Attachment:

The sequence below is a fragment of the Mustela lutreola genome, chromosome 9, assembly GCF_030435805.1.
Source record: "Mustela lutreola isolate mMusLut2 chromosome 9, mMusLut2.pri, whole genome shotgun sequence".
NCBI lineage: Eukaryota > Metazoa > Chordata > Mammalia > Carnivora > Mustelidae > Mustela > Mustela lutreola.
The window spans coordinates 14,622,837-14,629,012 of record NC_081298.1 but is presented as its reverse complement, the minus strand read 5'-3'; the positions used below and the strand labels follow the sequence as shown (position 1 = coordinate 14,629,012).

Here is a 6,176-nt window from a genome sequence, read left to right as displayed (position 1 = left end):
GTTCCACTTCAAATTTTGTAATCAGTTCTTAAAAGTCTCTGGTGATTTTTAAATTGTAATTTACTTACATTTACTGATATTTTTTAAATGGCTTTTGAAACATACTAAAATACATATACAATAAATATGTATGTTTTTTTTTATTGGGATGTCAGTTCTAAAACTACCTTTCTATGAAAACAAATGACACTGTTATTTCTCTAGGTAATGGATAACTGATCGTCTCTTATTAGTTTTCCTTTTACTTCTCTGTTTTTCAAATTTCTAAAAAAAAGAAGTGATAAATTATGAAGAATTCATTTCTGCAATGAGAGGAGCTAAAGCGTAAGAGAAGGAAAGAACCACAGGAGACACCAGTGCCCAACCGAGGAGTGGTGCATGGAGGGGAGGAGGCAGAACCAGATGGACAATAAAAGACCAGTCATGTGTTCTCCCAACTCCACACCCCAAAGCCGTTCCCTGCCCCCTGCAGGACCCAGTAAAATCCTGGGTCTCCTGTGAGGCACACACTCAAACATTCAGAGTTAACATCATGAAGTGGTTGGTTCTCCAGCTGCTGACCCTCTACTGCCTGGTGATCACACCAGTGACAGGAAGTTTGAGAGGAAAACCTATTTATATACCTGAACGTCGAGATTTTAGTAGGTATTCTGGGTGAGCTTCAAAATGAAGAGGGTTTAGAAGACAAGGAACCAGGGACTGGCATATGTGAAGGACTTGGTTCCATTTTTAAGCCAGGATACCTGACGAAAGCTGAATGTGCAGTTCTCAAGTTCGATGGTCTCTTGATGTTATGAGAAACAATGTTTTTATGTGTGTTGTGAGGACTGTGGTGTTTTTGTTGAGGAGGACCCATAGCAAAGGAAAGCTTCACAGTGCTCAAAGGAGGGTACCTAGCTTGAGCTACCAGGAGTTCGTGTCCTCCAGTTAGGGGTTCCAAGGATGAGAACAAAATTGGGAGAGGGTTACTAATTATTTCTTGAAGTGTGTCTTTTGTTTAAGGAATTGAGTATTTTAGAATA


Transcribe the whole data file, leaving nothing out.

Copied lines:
The sequence below is a fragment of the Mustela lutreola genome, chromosome 9, assembly GCF_030435805.1.
Source record: "Mustela lutreola isolate mMusLut2 chromosome 9, mMusLut2.pri, whole genome shotgun sequence".
NCBI lineage: Eukaryota > Metazoa > Chordata > Mammalia > Carnivora > Mustelidae > Mustela > Mustela lutreola.
The window spans coordinates 14,622,837-14,629,012 of record NC_081298.1 but is presented as its reverse complement, the minus strand read 5'-3'; the positions used below and the strand labels follow the sequence as shown (position 1 = coordinate 14,629,012).

Here is a 6,176-nt window from a genome sequence, read left to right as displayed (position 1 = left end):
GTTCCACTTCAAATTTTGTAATCAGTTCTTAAAAGTCTCTGGTGATTTTTAAATTGTAATTTACTTACATTTACTGATATTTTTTAAATGGCTTTTGAAACATACTAAAATACATATACAATAAATATGTATGTTTTTTTTTATTGGGATGTCAGTTCTAAAACTACCTTTCTATGAAAACAAATGACACTGTTATTTCTCTAGGTAATGGATAACTGATCGTCTCTTATTAGTTTTCCTTTTACTTCTCTGTTTTTCAAATTTCTAAAAAAAAGAAGTGATAAATTATGAAGAATTCATTTCTGCAATGAGAGGAGCTAAAGCGTAAGAGAAGGAAAGAACCACAGGAGACACCAGTGCCCAACCGAGGAGTGGTGCATGGAGGGGAGGAGGCAGAACCAGATGGACAATAAAAGACCAGTCATGTGTTCTCCCAACTCCACACCCCAAAGCCGTTCCCTGCCCCCTGCAGGACCCAGTAAAATCCTGGGTCTCCTGTGAGGCACACACTCAAACATTCAGAGTTAACATCATGAAGTGGTTGGTTCTCCAGCTGCTGACCCTCTACTGCCTGGTGATCACACCAGTGACAGGAAGTTTGAGAGGAAAACCTATTTATATACCTGAACGTCGAGATTTTAGTAGGTATTCTGGGTGAGCTTCAAAATGAAGAGGGTTTAGAAGACAAGGAACCAGGGACTGGCATATGTGAAGGACTTGGTTCCATTTTTAAGCCAGGATACCTGACGAAAGCTGAATGTGCAGTTCTCAAGTTCGATGGTCTCTTGATGTTATGAGAAACAATGTTTTTATGTGTGTTGTGAGGACTGTGGTGTTTTTGTTGAGGAGGACCCATAGCAAAGGAAAGCTTCACAGTGCTCAAAGGAGGGTACCTAGCTTGAGCTACCAGGAGTTCGTGTCCTCCAGTTAGGGGTTCCAAGGATGAGAACAAAATTGGGAGAGGGTTACTAATTATTTCTTGAAGTGTGTCTTTTGTTTAAGGAATTGAGTATTTTAGAATA